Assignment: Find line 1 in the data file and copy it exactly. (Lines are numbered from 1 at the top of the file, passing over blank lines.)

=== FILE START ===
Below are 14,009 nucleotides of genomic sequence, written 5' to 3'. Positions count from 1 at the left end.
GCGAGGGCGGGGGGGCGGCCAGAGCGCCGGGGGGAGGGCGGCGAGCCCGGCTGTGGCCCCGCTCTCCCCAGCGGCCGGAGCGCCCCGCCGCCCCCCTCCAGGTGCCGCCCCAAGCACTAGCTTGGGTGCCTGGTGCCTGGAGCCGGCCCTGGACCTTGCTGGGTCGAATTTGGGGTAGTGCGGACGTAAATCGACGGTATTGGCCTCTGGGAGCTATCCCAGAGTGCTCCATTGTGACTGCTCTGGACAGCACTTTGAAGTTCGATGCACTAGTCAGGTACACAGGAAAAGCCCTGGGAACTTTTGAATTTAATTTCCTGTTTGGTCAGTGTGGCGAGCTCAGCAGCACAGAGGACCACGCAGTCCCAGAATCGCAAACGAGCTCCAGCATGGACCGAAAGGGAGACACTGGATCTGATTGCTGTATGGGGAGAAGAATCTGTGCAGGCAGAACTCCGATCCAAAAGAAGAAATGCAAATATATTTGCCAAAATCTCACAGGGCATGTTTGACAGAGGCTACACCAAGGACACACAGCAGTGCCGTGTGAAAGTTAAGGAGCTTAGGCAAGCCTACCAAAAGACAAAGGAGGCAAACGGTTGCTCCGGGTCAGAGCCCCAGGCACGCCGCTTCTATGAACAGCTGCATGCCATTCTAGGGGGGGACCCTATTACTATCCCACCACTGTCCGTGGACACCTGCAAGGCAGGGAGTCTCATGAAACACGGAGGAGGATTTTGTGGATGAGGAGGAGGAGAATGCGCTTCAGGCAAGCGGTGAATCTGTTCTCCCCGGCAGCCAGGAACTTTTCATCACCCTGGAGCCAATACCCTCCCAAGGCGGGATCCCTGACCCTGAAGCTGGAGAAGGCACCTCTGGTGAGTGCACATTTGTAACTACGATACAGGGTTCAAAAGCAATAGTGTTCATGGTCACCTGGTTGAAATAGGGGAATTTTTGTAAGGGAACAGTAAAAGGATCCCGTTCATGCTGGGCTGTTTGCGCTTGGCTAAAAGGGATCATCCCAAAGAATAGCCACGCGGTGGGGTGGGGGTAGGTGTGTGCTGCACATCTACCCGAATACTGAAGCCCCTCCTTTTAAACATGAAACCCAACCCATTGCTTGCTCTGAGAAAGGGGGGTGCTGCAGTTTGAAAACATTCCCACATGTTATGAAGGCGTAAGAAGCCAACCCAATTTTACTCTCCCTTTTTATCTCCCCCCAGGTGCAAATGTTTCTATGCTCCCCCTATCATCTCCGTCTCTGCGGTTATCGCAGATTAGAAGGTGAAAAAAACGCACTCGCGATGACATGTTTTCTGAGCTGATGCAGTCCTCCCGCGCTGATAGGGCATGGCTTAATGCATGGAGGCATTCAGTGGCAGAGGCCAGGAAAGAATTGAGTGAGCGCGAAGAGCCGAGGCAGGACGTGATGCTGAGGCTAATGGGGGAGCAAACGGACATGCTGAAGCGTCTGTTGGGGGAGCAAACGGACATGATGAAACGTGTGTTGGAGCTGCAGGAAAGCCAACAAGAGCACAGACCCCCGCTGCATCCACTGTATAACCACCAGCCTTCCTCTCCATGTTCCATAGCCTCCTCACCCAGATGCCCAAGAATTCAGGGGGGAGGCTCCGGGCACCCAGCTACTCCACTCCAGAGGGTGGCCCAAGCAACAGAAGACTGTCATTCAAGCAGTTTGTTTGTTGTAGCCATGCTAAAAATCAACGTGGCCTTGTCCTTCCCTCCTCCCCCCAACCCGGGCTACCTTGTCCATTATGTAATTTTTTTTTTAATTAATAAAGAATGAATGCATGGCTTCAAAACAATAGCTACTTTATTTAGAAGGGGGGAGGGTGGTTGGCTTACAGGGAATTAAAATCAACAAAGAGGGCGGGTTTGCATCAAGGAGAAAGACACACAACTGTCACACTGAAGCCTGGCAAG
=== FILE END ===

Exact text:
Below are 14,009 nucleotides of genomic sequence, written 5' to 3'. Positions count from 1 at the left end.